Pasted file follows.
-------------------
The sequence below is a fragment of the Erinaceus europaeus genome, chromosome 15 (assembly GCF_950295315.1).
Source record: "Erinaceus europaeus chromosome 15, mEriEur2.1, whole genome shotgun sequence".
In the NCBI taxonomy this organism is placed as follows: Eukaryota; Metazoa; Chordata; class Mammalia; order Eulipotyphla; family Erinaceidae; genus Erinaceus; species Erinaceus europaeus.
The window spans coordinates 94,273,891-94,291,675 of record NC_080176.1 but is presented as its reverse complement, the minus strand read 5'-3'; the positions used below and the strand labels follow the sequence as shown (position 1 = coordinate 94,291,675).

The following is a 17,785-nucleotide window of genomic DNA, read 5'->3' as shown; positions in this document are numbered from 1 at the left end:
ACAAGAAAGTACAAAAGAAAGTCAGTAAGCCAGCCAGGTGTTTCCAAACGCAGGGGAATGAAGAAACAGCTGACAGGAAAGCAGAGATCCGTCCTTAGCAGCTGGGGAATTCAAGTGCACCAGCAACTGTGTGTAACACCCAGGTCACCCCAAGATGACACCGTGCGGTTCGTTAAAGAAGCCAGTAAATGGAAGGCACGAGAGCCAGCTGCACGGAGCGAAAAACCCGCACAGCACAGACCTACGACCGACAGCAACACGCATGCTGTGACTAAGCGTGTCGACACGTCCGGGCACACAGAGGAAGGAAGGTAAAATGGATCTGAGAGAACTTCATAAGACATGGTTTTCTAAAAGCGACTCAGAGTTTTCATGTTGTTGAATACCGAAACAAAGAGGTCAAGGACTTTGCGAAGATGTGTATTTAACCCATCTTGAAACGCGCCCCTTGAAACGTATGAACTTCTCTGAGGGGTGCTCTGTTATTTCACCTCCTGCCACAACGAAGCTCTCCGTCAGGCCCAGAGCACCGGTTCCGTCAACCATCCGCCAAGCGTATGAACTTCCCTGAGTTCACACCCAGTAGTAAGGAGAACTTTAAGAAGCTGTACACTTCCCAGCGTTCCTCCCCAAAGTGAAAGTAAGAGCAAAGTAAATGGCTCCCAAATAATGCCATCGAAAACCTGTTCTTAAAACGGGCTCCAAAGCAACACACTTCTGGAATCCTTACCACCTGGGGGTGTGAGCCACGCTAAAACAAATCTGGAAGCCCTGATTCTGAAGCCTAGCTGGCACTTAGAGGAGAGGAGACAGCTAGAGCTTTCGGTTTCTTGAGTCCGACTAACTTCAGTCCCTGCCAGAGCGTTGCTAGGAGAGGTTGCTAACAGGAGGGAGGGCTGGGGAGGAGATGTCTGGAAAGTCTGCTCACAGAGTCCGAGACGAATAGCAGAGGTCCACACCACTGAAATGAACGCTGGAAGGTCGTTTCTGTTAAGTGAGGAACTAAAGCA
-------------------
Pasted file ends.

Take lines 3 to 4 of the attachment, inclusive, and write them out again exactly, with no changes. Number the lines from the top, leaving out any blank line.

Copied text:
In the NCBI taxonomy this organism is placed as follows: Eukaryota; Metazoa; Chordata; class Mammalia; order Eulipotyphla; family Erinaceidae; genus Erinaceus; species Erinaceus europaeus.
The window spans coordinates 94,273,891-94,291,675 of record NC_080176.1 but is presented as its reverse complement, the minus strand read 5'-3'; the positions used below and the strand labels follow the sequence as shown (position 1 = coordinate 94,291,675).